The all-knowing beauty professionals were asked: "I get the worst chapped lips in the winter. What remedy will stop this once and for all?"
The dermatologist says:
"The thin skin on your mouth loses moisture faster than any other area--especially when it's cold. Your instinct may be to buff off the flakes, but don't: This can leave the skin raw and allow bacteria in. Instead, focus on hydration. By keeping the skin nourished and protected, it'll repair itself quickly and stay soft."
Nivea A Kiss Of Protection Lip Care SPF 30, $2.99; drugstore.com.) And watch out for triggers that can aggravate dryness, such as acidic juices like orange and grapefruit, toothpaste that contains guaiazulene or sodium lauryl sulfate (it'll say so on the label), and fragranced lipsticks and glosses.If you're going to be outdoors for the day, swipe on a lip balm that contains SPF 30, since the delicate skin on your lips is especially vulnerable to UV rays. (Try
"Avoid all these for a bit and your lips will heal much faster." -- Jennifer M. Segal, M.D., fellow of the American Academy of Dermatology and consulting dermatologist for Simple Skincare.
(See also: 22 makeup shades that look good on every skin tone)
The cosmetic chemist says:
"To soothe and prevent chapped lips, try doubling up on products. During the day you want a balm that contains a rich emollient like shea or mango butter--they're loaded with fatty acids and lipids that help repair skin--and reapply it often. It's a myth that you can become addicted to lip balm, so don't worry!" (Try Aquaphor Lip Repair, $4.59; amazon.com.)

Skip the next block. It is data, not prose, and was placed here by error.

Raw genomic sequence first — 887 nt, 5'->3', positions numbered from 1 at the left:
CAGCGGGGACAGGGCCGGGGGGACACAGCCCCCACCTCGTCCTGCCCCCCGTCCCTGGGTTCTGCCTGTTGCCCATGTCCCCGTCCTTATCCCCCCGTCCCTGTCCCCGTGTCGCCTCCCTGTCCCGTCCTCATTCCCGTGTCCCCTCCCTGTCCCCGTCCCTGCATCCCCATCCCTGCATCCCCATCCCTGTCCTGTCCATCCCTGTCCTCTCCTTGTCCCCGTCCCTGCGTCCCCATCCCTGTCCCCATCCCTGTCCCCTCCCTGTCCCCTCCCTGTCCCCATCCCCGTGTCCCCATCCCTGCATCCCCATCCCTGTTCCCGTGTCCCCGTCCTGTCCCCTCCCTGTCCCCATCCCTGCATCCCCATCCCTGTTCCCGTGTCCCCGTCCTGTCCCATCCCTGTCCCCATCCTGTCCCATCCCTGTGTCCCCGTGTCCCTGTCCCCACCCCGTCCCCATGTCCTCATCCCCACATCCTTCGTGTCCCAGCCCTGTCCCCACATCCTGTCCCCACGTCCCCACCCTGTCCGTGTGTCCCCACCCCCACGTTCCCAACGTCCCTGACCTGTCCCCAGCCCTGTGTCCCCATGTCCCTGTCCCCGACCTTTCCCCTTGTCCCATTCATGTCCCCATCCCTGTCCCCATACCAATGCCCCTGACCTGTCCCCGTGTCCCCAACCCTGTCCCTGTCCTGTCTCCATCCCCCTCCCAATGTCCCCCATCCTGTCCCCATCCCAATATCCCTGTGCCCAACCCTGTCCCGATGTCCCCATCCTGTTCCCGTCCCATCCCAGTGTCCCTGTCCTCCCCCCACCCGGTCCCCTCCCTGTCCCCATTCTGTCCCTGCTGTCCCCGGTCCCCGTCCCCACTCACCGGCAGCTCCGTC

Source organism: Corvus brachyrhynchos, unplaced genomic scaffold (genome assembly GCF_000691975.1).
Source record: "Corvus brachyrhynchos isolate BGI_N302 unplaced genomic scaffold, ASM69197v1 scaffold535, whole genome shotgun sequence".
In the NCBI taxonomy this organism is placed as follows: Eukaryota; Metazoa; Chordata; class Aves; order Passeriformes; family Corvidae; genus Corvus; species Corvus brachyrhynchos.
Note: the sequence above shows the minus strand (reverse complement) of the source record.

"Then, before bed, slather on a thick ointment that contains petrolatum, lanolin, or mineral oil to seal in moisture." A good choice is Vaseline Lip Therapy Mini Original, $2.36; amazon.com, which is pure petroleum jelly.
What's not ideal for chapped lips, though, are those "medicated" balms that contain tingly ingredients like camphor, menthol, eucalyptus, and peppermint oil: "Their cooling effect may feel good, but sometimes they can further irritate chapped lips."
-- Ni'Kita Wilson, vice president of product development at Englewood Lab in Englewood, NJ.
The makeup artist says:
"Very pale or very bold lip colors will make a dry mouth look even more scaly, so stick with soft, natural shades like rose or, for darker skin, a subtle, reddish berry. If you wear lipstick, make sure it's a creamy formula--the matte or long-wearing ones can be drying. Or switch to a tinted lip balm until chapping heals."
Korres Lip Butters, $12 each; sephora.com, offer a nice range of colors; try (from top) Quince on dark skin, Jasmine for fair skin, or Pomegranate on olive skin.
If you're a lipgloss-lover, first swipe on a clear lip balm and give it a minute to sink in before you apply your favorite product. "Otherwise, the shade can separate and show all the little cracks in your skin." (This trick works under lipstick, too!)
-- Rebecca Restrepo, global makeup artist for Elizabeth Arden who works with Claire Danes.
More from Redbook: